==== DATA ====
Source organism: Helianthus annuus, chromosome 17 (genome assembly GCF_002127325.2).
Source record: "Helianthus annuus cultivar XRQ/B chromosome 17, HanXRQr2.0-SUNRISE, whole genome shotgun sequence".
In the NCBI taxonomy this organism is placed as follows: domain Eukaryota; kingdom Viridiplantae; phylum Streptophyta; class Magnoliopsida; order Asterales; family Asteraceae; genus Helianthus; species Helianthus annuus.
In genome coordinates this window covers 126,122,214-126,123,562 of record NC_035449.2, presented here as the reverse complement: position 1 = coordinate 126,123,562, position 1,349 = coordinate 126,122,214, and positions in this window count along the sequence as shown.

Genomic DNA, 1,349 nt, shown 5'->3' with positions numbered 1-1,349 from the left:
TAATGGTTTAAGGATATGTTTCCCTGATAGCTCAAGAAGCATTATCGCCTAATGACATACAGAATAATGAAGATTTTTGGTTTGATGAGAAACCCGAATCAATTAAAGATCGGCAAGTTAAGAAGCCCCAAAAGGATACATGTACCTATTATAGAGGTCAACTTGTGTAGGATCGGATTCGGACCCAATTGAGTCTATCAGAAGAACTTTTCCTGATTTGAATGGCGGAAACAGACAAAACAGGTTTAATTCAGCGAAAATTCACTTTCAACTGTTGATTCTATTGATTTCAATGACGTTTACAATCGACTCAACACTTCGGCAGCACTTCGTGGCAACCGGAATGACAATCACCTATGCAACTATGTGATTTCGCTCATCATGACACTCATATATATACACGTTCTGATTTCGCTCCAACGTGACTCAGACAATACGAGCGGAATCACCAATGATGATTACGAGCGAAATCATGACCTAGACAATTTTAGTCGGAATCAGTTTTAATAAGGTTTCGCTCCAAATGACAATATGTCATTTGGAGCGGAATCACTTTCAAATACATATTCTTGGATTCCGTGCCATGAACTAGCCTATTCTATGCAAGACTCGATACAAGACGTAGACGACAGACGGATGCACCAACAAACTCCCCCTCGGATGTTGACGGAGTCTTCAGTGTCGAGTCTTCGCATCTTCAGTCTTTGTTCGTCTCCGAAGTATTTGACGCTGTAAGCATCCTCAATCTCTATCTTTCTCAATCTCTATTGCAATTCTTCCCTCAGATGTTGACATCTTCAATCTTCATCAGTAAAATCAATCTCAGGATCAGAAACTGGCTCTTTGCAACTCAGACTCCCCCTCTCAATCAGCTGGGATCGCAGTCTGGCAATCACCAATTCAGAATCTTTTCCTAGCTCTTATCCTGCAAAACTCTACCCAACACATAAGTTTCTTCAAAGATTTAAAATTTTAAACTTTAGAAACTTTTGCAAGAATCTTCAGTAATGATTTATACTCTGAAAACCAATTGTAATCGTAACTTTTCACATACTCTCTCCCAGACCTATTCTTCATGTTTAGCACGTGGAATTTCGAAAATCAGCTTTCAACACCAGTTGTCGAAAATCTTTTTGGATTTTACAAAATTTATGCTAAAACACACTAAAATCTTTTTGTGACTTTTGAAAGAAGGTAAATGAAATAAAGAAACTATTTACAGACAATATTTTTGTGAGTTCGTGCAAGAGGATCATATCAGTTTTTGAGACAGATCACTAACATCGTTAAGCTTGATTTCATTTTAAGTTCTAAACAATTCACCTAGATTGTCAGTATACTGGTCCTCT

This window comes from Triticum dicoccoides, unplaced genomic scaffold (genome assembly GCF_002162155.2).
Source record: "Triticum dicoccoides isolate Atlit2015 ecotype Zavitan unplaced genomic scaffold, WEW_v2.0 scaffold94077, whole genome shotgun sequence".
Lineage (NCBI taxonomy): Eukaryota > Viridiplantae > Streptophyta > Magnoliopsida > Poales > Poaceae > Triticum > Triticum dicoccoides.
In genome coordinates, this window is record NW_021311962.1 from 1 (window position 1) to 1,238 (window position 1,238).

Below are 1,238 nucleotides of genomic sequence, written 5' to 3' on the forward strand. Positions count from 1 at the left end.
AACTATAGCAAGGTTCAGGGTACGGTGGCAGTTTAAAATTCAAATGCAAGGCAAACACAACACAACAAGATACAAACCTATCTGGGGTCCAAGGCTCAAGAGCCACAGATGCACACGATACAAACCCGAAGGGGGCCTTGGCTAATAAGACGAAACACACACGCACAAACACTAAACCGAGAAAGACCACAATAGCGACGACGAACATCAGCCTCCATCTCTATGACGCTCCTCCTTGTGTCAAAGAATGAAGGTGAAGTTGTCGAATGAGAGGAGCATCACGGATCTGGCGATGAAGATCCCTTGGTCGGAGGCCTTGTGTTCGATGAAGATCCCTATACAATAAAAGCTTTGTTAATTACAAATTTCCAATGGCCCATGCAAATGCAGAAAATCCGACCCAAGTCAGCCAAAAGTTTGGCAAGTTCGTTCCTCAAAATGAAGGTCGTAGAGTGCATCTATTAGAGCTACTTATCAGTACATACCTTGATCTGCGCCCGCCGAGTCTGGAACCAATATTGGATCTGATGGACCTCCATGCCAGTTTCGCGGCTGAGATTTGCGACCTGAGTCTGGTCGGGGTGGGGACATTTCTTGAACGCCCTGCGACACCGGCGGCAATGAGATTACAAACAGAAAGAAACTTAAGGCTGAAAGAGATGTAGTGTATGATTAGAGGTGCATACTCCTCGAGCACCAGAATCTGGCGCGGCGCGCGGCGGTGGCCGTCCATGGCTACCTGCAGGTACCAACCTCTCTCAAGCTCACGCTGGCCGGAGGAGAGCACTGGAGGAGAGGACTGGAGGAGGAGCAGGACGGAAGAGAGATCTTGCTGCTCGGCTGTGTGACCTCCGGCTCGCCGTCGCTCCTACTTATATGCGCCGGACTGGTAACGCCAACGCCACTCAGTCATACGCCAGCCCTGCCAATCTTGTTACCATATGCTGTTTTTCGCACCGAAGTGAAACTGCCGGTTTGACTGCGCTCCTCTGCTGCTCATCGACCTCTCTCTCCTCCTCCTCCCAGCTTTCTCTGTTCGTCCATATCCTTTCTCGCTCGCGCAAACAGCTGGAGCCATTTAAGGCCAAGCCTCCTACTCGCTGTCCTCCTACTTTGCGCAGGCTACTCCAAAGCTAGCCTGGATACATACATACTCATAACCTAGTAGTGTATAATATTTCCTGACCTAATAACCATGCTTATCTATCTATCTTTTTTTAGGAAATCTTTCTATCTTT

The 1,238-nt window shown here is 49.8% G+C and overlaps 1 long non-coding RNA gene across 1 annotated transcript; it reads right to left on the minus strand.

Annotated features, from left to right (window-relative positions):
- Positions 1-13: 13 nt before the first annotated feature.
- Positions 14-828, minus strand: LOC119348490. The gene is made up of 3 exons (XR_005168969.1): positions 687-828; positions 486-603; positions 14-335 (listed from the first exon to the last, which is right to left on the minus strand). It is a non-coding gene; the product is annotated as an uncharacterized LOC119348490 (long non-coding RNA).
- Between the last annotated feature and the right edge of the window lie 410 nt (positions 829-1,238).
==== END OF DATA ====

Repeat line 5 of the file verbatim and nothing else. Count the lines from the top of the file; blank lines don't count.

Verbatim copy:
Genomic DNA, 1,349 nt, shown 5'->3' with positions numbered 1-1,349 from the left: